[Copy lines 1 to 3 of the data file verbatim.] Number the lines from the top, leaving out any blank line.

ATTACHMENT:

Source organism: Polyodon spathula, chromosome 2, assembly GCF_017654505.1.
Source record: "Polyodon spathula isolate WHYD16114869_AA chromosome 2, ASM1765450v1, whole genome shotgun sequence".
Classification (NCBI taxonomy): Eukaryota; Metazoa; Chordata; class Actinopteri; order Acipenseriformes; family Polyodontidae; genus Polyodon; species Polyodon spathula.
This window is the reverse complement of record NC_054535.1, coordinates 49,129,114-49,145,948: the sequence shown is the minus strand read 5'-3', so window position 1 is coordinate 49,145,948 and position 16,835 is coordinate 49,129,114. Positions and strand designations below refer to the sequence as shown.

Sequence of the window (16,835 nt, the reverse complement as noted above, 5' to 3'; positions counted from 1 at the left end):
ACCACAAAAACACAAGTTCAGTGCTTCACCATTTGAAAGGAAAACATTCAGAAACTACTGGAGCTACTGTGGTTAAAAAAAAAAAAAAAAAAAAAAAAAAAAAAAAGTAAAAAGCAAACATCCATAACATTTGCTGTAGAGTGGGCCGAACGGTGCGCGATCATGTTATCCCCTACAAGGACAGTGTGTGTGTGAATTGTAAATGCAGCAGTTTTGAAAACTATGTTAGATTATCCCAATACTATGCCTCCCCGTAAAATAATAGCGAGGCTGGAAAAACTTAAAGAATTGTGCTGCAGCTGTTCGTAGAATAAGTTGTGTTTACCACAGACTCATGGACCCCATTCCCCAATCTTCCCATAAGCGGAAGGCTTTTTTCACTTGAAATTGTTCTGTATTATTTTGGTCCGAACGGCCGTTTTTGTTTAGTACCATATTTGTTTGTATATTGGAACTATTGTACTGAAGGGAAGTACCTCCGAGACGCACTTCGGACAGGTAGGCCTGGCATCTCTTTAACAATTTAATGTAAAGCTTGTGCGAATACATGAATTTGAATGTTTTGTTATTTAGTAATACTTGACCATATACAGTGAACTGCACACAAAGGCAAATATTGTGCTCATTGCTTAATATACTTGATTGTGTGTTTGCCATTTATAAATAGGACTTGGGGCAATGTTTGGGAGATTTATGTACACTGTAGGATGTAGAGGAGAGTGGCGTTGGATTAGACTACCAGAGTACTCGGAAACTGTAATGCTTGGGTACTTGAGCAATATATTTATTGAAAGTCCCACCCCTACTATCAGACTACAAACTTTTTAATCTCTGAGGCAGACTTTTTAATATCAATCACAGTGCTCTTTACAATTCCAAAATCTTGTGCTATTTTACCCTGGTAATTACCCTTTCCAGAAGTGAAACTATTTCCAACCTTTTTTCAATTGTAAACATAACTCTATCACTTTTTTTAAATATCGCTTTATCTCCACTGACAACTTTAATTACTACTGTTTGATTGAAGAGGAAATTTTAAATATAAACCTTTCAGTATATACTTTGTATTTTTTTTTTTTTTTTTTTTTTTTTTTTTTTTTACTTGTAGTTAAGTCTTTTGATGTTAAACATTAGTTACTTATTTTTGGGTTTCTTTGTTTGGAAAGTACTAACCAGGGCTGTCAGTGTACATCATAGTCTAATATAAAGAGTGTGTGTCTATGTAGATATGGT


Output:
Source organism: Polyodon spathula, chromosome 2, assembly GCF_017654505.1.
Source record: "Polyodon spathula isolate WHYD16114869_AA chromosome 2, ASM1765450v1, whole genome shotgun sequence".
Classification (NCBI taxonomy): Eukaryota; Metazoa; Chordata; class Actinopteri; order Acipenseriformes; family Polyodontidae; genus Polyodon; species Polyodon spathula.